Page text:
Grey Room

Rethinking Sekula from the Global South: Humanist Photography Revisited

Tamar Garb

Coca-Cola. Coca-Cola Overseas, December 1958. Cover.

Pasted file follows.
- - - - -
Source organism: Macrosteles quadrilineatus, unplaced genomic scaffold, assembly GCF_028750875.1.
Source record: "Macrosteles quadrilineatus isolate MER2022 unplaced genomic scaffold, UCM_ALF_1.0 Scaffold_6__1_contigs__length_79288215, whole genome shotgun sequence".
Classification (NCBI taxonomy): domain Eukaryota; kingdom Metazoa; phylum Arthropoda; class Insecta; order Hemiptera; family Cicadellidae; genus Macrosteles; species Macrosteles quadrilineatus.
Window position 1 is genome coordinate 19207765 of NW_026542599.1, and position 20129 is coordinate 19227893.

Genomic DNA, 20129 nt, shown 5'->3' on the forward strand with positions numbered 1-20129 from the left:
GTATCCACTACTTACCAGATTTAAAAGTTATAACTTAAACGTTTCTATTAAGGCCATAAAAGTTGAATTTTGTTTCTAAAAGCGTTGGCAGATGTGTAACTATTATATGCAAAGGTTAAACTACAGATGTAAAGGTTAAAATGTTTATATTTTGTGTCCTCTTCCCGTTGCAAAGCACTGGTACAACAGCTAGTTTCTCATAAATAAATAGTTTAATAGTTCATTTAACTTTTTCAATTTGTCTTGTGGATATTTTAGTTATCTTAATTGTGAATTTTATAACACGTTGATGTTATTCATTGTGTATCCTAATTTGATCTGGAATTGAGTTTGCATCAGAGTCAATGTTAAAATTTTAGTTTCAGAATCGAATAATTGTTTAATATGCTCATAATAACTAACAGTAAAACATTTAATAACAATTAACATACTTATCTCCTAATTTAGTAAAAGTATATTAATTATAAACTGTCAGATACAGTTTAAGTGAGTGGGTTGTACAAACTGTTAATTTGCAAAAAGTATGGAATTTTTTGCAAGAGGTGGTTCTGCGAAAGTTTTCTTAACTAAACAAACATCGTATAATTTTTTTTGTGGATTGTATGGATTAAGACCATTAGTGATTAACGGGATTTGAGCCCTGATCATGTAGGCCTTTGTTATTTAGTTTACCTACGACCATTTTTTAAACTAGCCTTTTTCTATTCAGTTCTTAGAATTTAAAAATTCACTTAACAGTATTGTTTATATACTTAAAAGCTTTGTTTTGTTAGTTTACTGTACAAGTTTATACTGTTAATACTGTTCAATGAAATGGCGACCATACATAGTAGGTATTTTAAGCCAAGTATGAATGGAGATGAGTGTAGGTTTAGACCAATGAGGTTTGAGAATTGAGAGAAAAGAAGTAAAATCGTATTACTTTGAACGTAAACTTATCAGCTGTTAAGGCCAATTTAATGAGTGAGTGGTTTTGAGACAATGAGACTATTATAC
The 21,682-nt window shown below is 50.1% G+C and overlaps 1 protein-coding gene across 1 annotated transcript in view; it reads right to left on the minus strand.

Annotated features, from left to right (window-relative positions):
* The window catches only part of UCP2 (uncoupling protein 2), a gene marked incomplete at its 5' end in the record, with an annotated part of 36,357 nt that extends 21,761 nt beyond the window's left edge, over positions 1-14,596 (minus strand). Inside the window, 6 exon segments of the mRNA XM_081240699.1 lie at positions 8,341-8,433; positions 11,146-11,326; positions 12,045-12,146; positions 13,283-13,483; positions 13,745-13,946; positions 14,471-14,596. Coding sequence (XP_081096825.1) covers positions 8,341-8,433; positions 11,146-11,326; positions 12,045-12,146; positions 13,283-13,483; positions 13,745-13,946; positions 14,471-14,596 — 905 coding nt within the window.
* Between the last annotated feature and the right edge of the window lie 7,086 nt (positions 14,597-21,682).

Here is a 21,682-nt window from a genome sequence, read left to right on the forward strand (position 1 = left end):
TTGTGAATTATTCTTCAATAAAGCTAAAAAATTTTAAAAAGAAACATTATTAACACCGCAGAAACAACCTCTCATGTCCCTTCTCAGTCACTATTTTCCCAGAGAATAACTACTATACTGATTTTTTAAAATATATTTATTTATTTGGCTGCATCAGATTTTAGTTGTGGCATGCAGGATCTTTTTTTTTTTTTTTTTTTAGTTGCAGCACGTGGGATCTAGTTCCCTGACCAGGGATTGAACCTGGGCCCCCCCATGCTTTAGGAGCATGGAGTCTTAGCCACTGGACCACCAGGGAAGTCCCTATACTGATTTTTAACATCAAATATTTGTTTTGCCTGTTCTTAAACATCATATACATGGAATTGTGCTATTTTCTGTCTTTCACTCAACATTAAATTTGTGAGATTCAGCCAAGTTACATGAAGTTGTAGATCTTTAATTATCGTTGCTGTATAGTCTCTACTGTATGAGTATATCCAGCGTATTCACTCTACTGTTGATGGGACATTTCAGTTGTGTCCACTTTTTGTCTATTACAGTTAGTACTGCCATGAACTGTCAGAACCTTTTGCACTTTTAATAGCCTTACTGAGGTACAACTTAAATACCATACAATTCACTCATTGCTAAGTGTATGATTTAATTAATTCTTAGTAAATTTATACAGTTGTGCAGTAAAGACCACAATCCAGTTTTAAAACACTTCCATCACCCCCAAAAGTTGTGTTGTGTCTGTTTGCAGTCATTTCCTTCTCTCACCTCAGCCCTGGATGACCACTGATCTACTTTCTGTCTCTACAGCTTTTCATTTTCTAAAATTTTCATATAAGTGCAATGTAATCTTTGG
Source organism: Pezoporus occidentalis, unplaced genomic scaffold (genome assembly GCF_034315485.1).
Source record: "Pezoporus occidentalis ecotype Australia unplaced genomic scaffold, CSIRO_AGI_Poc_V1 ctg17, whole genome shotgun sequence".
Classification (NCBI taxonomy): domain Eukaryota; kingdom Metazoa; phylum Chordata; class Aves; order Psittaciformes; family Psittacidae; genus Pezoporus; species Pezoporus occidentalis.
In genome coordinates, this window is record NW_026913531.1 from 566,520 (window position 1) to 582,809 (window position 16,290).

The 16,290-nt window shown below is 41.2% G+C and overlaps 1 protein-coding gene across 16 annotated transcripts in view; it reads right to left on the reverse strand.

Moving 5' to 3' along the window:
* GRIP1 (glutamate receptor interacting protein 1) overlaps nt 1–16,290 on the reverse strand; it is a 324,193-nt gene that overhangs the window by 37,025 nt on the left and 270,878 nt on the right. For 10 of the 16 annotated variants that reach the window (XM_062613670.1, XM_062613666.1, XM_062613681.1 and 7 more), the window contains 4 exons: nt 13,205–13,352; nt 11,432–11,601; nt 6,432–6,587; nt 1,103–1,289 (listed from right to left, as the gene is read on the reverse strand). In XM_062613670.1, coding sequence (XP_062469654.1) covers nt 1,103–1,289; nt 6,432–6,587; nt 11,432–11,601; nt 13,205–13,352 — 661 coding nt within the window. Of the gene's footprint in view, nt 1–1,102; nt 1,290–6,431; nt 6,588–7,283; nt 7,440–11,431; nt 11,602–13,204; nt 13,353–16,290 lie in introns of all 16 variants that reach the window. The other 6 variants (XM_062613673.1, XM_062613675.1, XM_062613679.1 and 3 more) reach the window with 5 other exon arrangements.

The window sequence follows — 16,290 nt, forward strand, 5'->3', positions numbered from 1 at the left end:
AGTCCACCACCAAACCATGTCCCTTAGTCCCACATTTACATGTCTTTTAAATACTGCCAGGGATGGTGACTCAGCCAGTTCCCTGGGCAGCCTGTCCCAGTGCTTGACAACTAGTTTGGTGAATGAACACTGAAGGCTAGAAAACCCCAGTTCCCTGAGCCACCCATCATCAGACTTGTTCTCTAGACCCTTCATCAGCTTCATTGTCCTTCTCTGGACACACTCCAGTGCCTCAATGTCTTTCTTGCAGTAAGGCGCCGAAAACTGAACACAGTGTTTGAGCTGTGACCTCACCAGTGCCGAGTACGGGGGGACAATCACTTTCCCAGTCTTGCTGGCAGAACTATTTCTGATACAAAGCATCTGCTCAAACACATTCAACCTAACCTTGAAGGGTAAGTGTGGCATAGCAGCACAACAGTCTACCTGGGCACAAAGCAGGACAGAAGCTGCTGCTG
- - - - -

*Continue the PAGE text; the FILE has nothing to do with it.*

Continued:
Garb revisits Allan Sekula’s ongoing criticism of Edward Steichen’s exhibition The Family of Man (1955) by examining the reception of the exhibition in Africa, especially Johannesburg. While the exhibition’s view of the human “family” seemed compatible with the racial hierarchies and patriarchal, white–supremacist views of the ruling European settler class, its appeal to a universal category of humanity was also received by other viewers as an implicit rebuke to a social order premised on brutal, state–based segregation. While Sekula does not consider this potentially anti–racist reception of The Family of Man in his discussion of its South African tour, he returns to the context of South African apartheid in his discussion of Ernest Cole’s House of Bondage (1967) in the conclusion to “The Body and the Archive.” Given the contradictory reception of humanist photography in South Africa, Garb asks to what extent the political, evidentiary documentary work in which Cole was engaged, and which Sekula celebrates, may also entail a counterpoetics of the human or a critical or oppositional humanism.